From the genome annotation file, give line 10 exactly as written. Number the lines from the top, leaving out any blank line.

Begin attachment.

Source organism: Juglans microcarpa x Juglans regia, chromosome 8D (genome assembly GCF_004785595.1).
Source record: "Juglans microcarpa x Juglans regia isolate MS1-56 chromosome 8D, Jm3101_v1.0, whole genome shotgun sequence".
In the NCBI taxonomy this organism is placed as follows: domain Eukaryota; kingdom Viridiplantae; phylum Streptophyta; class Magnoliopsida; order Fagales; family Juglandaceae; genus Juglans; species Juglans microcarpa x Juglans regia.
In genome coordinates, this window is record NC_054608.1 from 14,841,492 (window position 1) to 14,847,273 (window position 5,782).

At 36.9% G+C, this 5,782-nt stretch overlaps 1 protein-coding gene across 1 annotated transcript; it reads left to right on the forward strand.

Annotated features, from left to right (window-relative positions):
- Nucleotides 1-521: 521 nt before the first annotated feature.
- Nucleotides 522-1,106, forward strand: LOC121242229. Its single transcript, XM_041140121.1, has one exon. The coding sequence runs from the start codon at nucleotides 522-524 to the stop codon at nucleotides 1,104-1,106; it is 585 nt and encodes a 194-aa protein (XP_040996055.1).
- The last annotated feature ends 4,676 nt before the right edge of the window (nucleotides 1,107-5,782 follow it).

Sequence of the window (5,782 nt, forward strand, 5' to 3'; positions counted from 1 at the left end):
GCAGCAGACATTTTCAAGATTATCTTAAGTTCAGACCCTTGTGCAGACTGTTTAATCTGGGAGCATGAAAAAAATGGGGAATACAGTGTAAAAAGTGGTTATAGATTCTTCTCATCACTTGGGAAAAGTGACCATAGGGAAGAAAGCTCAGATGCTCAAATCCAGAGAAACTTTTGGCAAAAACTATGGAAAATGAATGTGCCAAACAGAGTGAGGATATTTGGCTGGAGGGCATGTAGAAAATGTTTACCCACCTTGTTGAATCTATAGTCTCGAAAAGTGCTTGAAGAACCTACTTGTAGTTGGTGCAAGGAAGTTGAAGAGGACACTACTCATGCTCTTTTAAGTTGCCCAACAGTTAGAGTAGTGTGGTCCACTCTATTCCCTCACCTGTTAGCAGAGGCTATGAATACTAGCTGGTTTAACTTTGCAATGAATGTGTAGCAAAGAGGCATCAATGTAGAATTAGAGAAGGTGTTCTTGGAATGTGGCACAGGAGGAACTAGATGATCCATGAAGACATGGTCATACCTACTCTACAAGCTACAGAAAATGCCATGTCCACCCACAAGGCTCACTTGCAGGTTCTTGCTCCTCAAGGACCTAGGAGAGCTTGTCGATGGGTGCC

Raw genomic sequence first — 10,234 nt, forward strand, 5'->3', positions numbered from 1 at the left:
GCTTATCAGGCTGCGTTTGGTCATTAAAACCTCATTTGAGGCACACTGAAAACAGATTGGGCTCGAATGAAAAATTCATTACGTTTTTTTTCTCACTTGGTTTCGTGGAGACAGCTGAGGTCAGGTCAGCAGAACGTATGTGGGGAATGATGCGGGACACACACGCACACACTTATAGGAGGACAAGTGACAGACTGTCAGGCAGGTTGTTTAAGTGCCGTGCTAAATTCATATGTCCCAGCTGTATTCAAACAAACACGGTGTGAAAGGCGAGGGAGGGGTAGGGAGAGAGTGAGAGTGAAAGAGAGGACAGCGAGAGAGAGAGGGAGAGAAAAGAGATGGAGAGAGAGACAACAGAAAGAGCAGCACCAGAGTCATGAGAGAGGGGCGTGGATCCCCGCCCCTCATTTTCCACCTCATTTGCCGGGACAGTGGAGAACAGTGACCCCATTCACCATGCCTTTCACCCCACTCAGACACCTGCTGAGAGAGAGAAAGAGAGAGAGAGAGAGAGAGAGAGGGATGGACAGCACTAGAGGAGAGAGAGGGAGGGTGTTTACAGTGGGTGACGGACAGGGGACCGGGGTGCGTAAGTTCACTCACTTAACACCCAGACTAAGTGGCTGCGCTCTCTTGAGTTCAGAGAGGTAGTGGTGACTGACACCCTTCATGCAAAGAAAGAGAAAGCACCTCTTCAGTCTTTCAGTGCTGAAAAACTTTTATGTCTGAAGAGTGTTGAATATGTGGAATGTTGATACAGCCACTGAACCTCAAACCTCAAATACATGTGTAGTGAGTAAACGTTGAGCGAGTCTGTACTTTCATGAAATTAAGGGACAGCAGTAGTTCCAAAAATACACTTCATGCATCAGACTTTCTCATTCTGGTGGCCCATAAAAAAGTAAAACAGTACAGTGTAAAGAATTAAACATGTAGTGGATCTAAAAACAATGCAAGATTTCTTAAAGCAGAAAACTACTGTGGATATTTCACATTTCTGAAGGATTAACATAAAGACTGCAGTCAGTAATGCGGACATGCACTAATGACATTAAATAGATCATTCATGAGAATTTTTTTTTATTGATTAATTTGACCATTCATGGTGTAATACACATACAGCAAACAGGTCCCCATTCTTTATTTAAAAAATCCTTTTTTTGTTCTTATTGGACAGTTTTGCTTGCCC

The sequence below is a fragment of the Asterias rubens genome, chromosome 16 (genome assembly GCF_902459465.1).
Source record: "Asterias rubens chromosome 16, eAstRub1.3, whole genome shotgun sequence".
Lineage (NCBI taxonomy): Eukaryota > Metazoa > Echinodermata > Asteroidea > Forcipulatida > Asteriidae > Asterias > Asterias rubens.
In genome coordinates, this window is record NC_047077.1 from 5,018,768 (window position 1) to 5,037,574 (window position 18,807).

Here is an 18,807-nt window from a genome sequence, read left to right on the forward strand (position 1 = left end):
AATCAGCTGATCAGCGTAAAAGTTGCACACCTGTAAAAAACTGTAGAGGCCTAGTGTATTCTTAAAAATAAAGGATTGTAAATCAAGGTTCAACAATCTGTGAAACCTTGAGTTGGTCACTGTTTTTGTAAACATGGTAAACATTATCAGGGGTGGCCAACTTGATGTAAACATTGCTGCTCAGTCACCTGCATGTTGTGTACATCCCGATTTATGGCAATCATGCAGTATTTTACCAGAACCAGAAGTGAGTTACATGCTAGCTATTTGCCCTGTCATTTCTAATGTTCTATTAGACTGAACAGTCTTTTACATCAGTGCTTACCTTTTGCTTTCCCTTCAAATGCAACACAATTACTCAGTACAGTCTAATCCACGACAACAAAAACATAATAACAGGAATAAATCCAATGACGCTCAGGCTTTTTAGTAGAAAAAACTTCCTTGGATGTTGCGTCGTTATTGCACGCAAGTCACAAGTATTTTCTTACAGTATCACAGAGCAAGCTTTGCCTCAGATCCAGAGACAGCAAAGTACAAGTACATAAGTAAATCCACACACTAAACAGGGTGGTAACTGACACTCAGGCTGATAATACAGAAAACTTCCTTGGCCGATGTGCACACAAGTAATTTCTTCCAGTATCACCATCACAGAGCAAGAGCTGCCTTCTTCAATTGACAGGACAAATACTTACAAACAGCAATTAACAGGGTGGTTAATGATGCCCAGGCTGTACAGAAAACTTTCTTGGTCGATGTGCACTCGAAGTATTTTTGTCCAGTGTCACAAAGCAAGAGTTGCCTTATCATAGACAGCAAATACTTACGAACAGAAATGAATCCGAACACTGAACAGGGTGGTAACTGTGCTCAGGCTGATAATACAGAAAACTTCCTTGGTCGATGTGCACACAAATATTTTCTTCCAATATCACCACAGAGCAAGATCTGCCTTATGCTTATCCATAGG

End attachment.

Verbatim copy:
Sequence of the window (5,782 nt, forward strand, 5' to 3'; positions counted from 1 at the left end):